The environmental dangers of pipelines are about zero. There are occasional small leaks, but the idea of penetrating 200 feet of rock to pollute the ground water is nonsense.

Eventually oil will run out. My guess is that space station solar and advanced battery technology will take over, maybe in 75-100 years. The transition will be gradual, so the market will work out the best alternatives. Just keep government out of it.
tmar19652
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1/19/2013 2:01:19 PM
Posted: 3 years ago
At 1/19/2013 1:55:11 PM, RoyLatham wrote:
At 1/19/2013 10:31:00 AM, Lordknukle wrote:
Here's a much more reliable source that isn't owned by an oil company.

http://www.albartlett.org...

I'm not sure what you are claiming. The article was from 1978 and pointed to the low chance of discovering enough oil in the world to last through 2010. So?

The oil shale in the U.S. amounts to about as much oil as has ever been pumped in history. One important thing is that it is now economically recoverable at present prices. President Obama has cut oil production in half on Federal lands, but so far hasn't managed to hold down production on private land. The result is that US production is increasing at such a rate that we'll probably have energy independence by 2020.

Traditionally, oil production has been controlled by the states, which is why the Democrats have had so much trouble stopping it. The EPA is working on regulations to control fracking, and interstate pipelines can be blocked. It's not clear that the EPA will have the nerve to such down production, because there a lot of Democrat congressmen in oil states who aren't eager to lose the tax money that would accrue to their state.

The environmental dangers of pipelines are about zero. There are occasional small leaks, but the idea of penetrating 200 feet of rock to pollute the ground water is nonsense.

Eventually oil will run out. My guess is that space station solar and advanced battery technology will take over, maybe in 75-100 years. The transition will be gradual, so the market will work out the best alternatives. Just keep government out of it.
This^
"Politics is supposed to be the second-oldest profession. I have come to realize that it bears a very close resemblance to the first." -Ronald Reagan

"The notion of political correctness declares certain topics, certain ex<x>pressions even certain gestures off-limits. What began as a crusade for civility has soured into a cause of conflict and even censorship." -George H.W. Bush
Lordknukle
Posts: 12,788
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1/19/2013 2:10:47 PM
Posted: 3 years ago
At 1/19/2013 1:55:11 PM, RoyLatham wrote:
At 1/19/2013 10:31:00 AM, Lordknukle wrote:
Here's a much more reliable source that isn't owned by an oil company.

http://www.albartlett.org...

I'm not sure what you are claiming. The article was from 1978 and pointed to the low chance of discovering enough oil in the world to last through 2010. So?

The oil shale in the U.S. amounts to about as much oil as has ever been pumped in history. One important thing is that it is now economically recoverable at present prices. President Obama has cut oil production in half on Federal lands, but so far hasn't managed to hold down production on private land. The result is that US production is increasing at such a rate that we'll probably have energy independence by 2020.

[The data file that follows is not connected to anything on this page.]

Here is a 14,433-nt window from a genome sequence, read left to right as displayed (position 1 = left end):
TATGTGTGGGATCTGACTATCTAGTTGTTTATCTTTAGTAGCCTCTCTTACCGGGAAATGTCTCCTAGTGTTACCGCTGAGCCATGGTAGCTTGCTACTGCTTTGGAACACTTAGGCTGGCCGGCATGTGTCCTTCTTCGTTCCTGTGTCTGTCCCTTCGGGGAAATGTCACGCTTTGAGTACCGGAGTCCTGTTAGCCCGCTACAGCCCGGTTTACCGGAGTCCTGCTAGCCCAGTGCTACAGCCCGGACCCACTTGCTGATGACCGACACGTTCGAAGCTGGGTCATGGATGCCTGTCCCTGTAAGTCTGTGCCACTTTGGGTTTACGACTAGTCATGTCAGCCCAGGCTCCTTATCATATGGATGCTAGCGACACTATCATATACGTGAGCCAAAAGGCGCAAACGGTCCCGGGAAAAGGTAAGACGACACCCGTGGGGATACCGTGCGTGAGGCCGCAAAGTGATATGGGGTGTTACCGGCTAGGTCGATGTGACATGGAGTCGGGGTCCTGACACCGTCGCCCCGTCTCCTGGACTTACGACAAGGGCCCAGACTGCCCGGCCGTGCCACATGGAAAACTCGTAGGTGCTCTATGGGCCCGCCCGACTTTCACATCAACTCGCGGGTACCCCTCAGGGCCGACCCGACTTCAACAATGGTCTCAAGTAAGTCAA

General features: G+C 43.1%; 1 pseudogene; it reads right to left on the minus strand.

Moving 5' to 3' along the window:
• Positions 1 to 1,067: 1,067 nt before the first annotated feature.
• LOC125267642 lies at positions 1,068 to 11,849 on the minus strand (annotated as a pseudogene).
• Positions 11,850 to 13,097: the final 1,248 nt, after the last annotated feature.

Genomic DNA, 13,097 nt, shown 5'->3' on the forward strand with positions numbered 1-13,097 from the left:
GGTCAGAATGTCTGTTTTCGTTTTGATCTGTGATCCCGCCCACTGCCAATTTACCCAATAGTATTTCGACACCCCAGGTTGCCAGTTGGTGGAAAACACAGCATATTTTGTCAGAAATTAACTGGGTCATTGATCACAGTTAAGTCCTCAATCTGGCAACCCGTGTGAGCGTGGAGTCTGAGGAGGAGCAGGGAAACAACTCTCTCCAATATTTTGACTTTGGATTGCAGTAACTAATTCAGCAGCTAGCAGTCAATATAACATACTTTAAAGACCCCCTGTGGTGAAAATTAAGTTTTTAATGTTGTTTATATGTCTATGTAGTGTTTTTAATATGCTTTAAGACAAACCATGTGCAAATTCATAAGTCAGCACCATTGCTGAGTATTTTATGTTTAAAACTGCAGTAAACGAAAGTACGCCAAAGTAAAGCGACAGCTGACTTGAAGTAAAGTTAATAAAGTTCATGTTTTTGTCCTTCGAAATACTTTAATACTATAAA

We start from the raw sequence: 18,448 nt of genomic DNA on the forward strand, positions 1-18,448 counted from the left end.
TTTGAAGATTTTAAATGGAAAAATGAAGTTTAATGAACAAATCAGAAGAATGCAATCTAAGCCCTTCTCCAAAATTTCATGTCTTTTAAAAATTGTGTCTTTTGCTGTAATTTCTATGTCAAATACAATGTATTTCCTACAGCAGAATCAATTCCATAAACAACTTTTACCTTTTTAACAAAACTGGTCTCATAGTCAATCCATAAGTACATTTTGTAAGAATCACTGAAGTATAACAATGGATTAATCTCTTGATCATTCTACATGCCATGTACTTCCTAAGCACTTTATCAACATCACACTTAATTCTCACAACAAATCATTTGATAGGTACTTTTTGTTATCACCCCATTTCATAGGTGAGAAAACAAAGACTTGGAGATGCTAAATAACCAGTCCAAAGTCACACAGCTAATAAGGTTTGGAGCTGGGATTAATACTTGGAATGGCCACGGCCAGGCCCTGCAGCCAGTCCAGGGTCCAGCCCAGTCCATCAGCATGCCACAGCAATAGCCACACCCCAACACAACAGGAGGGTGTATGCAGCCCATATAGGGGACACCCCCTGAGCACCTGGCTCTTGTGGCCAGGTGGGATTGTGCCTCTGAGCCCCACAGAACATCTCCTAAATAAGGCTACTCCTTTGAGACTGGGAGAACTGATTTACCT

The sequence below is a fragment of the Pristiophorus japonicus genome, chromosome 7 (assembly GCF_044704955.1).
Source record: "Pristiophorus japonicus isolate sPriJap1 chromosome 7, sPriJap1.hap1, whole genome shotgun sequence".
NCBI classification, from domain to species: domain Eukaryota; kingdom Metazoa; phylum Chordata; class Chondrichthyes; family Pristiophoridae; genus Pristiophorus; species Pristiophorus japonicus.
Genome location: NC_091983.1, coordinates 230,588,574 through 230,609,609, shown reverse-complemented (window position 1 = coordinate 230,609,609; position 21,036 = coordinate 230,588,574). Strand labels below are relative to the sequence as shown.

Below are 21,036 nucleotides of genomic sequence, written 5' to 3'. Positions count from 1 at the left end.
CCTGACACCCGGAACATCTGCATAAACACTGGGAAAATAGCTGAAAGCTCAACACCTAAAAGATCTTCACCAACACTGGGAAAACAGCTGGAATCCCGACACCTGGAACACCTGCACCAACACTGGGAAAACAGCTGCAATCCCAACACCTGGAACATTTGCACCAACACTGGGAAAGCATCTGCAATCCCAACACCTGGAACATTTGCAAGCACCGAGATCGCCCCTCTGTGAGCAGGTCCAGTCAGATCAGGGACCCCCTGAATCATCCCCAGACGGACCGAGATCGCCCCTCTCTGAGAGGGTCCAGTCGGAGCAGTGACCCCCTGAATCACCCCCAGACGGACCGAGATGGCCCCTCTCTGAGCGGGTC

Traditionally, oil production has been controlled by the states, which is why the Democrats have had so much trouble stopping it. The EPA is working on regulations to control fracking, and interstate pipelines can be blocked. It's not clear that the EPA will have the nerve to such down production, because there a lot of Democrat congressmen in oil states who aren't eager to lose the tax money that would accrue to their state.

The environmental dangers of pipelines are about zero. There are occasional small leaks, but the idea of penetrating 200 feet of rock to pollute the ground water is nonsense.

Eventually oil will run out. My guess is that space station solar and advanced battery technology will take over, maybe in 75-100 years. The transition will be gradual, so the market will work out the best alternatives. Just keep government out of it.

You do realize that I don't disagree with any of this, right?
"Easy is the descent to Avernus, for the door to the Underworld lies upon both day and night. But to retrace your steps and return to the breezes above- that's the task, that's the toil."
CarefulNow
Posts: 780
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1/22/2013 11:20:27 AM
Posted: 3 years ago
Environmental regulations don't make oil a clean energy, they just reduce its use. But the use is implied by the importation; it's not as if the US intends to import it just to put it in a museum. So basic market principles apply. If the most efficient way to get the oil to market includes piping it to the US, then eliminating that option, even if substituted for by trucking it to the US or rerouting it to the Pacific, hence to China, constitutes added cost, thus higher prices, thus lower demand. Slowing climate change is infinitely more important than the best man winning in the battle between pipe-makers and highway-makers.
inferno
Posts: 10,689
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1/22/2013 11:23:29 AM
Posted: 3 years ago
At 1/13/2013 6:30:35 PM, tmar19652 wrote:
At 1/13/2013 6:00:18 PM, Subutai wrote:
The Keystone XL Pipeline is still being delayed at the hand of Obama, being spurred on by the multiple environmental groups who see "environmental problems" ahead with the construction of the pipeline. Even if there were major problems (which there aren't), there is one good reason why we should approve the pipeline nevertheless: China.